The State Line Marker is a historic boundary marker on the state line between Arkansas and Oklahoma. It is located down a path a short way north of a parking area on Talimena Scenic Drive in Ouachita National Forest, about 17 miles (27 km) northwest of Mena, Arkansas. The marker was originally an octagonal cast iron pipe, with the legend "48 M" on the north face (signifying its marking of the 48th mile), "1877" on the south side (the year of the marker's erection), "ARK" (for Arkansas) on the east side, and "CHOC" (for Choctaw Territory) on the west side. The pipe was mounted in a stone and mortar base installed by the United States Forest Service in 1974. The marker was placed in 1877 following a series of controversial surveys to demarcate the border between Arkansas and what was then Indian Territory.[2]

State Line Marker
The marker as it appeared in May 2015.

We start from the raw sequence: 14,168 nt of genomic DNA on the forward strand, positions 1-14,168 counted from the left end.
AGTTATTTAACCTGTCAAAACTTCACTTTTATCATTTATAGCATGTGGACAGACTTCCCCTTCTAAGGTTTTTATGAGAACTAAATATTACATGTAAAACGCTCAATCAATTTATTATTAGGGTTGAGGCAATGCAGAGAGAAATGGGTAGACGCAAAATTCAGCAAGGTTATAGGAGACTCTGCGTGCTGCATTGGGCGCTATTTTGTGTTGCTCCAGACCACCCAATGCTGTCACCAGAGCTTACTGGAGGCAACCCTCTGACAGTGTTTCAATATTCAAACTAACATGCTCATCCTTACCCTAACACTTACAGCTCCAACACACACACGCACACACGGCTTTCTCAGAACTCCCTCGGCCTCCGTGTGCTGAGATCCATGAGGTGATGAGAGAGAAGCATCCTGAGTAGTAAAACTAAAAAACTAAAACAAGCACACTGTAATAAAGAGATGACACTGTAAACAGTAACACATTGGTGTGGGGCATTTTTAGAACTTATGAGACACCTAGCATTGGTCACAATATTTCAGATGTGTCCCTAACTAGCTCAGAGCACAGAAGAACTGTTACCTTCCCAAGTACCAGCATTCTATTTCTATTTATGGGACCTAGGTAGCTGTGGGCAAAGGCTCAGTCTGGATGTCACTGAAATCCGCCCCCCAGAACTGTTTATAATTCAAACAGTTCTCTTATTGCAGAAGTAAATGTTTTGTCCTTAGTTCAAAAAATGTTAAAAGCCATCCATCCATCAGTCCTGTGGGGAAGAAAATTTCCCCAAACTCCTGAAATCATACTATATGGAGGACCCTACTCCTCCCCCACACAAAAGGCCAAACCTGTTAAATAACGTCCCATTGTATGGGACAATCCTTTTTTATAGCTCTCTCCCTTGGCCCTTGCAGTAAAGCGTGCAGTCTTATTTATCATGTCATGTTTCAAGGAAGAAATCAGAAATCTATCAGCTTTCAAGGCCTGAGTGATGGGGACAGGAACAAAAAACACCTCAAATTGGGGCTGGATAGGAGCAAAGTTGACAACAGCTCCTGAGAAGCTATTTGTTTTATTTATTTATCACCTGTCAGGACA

1877 survey marker 48 is located in Arkansas
1877 survey marker 48
Location in Arkansas
1877 survey marker 48 is located in the United States
1877 survey marker 48
Location in United States
Nearest cityMena, Arkansas
Coordinates34°41′38″N 94°27′19″W / 34.69389°N 94.45528°W / 34.69389; -94.45528
Arealess than one acre
Built1877 (1877)
ArchitectU.S. Army Engineers
NRHP reference No.76000448[1]
Added to NRHPNovember 18, 1976

The marker was listed on the National Register of Historic Places in 1976.[1] This marker was one of the few surviving markers from this survey that is accessible to the public.[2]

See also edit

References edit

  1. ^ a b "National Register Information System". National Register of Historic Places. National Park Service. July 9, 2010.
  2. ^ a b "NRHP nomination for State Line Marker". Arkansas Preservation. Retrieved May 10, 2015.